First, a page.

5. Paving means comprising a triangular paving block, triangular tread projections on the upper surface of said block, each of the tread projections on said block having three upstanding light transmitting sides and each tread projection on said block bein-g disposed with its apices presented toward the respective sides of the block and with its light transmitting sides presented away from the respective sides of the block.

6. Paving means comprising pairs of triangular paving blocks with each block of each pair of blocks having triangular tread projections on the upper surface thereof, each tread projection having three upstanding light transmitting sides and three apices, each tread projection on one block of each pair of blocks being disposed with its light transmitting sides parallel with and presented toward the respective sides of the block and with its apices presented away from the respective sides of the block, and each tread projection on the other block of each pair of blocks having its light transmitting sides presented away from and its apices presented toward the respective sides of said other block.

7. Paving means comprising pairs of equilateral trian-gular paving blocks with each block of each pair of blocks having triangular tread projections on the upper surface thereof, each tread projection having three upstanding light transmitting sides and three apices, each tread projection on one block of each pair of blocks being disposed with its light transmitting sides parallel with and presented toward the respective sides of the block and with its apices presented away from the respective sides of the block and each tread projection on the other block of each pair of blocks having its light transmittin-g sides presented away from and its apices presented toward the respective sides of said other block, and pairs of right angle triangular filler blocks with each block of each of said last pairs of blocks having triangular tread projections on the upper surface thereof, each tread projection on each of said ller blocks having one of its light transmitting sides parallel With and presented toward one of the sides of the block and the other block of each pair of filler blocks having one of its apices disposed toward one of the sides of said last mentioned blocks.

8. Paving means comprising pairs of triangular paving blocks with each block of each pair of paving blocks having triangular tread projections on the upper surface thereof, each tread projection having three opstanding light transmitting sides and three apices, the blocks on one side of the road being disposed with one light transmitting side of each tread pr-ojection presented in one and the same direction and with one apex of each tread projection presented in the opposite direction and the blocks on the opposite side of the road being disposed reverselji with respect to the blocks on said first mentioned side of the road so that one apexl of each of said latter blocks is presented in the direction in which the light transmitting sides of the projections on said rst blocks are disposed and With the light transmitting sides of the projections on said latter side of the road presented in the opposite direction.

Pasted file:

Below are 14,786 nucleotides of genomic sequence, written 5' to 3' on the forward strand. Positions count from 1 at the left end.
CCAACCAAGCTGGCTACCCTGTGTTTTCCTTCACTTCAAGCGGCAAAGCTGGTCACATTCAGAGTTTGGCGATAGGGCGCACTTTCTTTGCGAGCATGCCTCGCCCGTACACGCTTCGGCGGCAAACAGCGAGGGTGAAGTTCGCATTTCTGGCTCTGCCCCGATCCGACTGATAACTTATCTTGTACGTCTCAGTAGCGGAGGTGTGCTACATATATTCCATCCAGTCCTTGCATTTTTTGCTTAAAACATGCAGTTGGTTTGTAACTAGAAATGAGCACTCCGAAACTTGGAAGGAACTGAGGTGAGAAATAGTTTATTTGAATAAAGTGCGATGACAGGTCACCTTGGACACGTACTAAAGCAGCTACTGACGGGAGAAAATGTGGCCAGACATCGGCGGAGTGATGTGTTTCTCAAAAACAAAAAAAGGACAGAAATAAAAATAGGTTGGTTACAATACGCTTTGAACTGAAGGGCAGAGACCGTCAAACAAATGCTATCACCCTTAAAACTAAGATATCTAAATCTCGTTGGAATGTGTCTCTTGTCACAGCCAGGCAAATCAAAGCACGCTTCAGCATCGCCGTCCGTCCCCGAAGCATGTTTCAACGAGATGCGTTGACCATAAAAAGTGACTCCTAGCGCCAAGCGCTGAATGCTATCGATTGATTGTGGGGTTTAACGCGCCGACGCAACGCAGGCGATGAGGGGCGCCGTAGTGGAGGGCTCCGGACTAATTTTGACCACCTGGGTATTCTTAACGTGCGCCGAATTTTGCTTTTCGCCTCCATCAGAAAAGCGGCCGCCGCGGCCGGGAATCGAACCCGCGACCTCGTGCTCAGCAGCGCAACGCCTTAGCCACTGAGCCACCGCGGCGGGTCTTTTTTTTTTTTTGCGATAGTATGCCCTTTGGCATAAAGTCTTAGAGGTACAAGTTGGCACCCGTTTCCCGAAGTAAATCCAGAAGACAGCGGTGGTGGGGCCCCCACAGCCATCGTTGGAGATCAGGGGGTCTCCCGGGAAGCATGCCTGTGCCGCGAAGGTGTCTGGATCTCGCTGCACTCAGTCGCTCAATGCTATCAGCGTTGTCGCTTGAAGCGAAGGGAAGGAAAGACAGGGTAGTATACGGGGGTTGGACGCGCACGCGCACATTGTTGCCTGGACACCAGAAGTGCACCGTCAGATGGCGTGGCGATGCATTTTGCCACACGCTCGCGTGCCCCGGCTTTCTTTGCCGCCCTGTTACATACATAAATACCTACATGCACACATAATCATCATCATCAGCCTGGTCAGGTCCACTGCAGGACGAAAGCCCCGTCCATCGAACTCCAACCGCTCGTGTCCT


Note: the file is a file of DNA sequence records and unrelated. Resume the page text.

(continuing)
9. A road surface formed of pairs of triangular paving blocks laid reversely with respect to each other along the opposite sides of the road and with a block of each pair of the blocks on each side of the road laid reversely with respect to the other block, triangular tread projections on the upper surface of each block, said tread projections having upstanding light transmitting sides, each tread projection on one side of the road having one light transmitting side presented toward and disposed at substantially right angles to the direction of travel on that side of the road, andeach tread projection on the opposite side of the road having one of its apices presented in theV .direction in which the light transmitting sides of the tread projections on the rst mentioned side of the road are presented.

l0. A road surface having triangular tread projections thereon, said tread projections. having upstanding light transmitting sides, each tread projection on one side of the road having one of its light transmitting sides presented in one di rection and each tread projection on theoppositeside of the road having one of its light transmitting sides presented in the opposite direction.

JOHN i?. FAGAN.

Referenced by
Citing PatentFiling datePublication dateApplicantTitle
US4496266 *Dec 6, 1982Jan 29, 1985Kronimus & Sohn Gmbh & Co. KgCurved like paving stone element for use in setting a curved paving
Classifications
U.S. Classification404/38, D25/113
International ClassificationE01C5/00, E01F9/06, E01F9/04, E01C5/16
Cooperative ClassificationE01C5/16, E01F9/06
European ClassificationE01F9/06, E01C5/16